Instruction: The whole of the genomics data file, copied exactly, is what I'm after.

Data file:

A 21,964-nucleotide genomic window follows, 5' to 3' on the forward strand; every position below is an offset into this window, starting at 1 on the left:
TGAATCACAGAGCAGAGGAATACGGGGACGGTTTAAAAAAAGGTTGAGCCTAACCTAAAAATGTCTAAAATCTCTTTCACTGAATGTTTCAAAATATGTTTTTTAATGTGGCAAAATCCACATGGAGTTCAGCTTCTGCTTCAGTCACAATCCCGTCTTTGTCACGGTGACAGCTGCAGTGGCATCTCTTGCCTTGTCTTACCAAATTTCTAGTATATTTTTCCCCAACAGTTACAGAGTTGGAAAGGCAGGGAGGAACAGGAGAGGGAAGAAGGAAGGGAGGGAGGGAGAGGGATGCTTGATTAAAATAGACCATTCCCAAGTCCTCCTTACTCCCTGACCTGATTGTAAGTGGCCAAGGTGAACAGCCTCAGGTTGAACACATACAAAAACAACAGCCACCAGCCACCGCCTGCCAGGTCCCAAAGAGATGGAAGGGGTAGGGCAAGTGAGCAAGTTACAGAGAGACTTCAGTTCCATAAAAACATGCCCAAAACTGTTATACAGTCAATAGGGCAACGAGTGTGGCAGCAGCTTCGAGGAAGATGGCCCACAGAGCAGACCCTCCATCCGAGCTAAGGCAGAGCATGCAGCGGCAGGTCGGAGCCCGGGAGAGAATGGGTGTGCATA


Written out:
A 21,964-nucleotide genomic window follows, 5' to 3' on the forward strand; every position below is an offset into this window, starting at 1 on the left:
TGAATCACAGAGCAGAGGAATACGGGGACGGTTTAAAAAAAGGTTGAGCCTAACCTAAAAATGTCTAAAATCTCTTTCACTGAATGTTTCAAAATATGTTTTTTAATGTGGCAAAATCCACATGGAGTTCAGCTTCTGCTTCAGTCACAATCCCGTCTTTGTCACGGTGACAGCTGCAGTGGCATCTCTTGCCTTGTCTTACCAAATTTCTAGTATATTTTTCCCCAACAGTTACAGAGTTGGAAAGGCAGGGAGGAACAGGAGAGGGAAGAAGGAAGGGAGGGAGGGAGAGGGATGCTTGATTAAAATAGACCATTCCCAAGTCCTCCTTACTCCCTGACCTGATTGTAAGTGGCCAAGGTGAACAGCCTCAGGTTGAACACATACAAAAACAACAGCCACCAGCCACCGCCTGCCAGGTCCCAAAGAGATGGAAGGGGTAGGGCAAGTGAGCAAGTTACAGAGAGACTTCAGTTCCATAAAAACATGCCCAAAACTGTTATACAGTCAATAGGGCAACGAGTGTGGCAGCAGCTTCGAGGAAGATGGCCCACAGAGCAGACCCTCCATCCGAGCTAAGGCAGAGCATGCAGCGGCAGGTCGGAGCCCGGGAGAGAATGGGTGTGCATA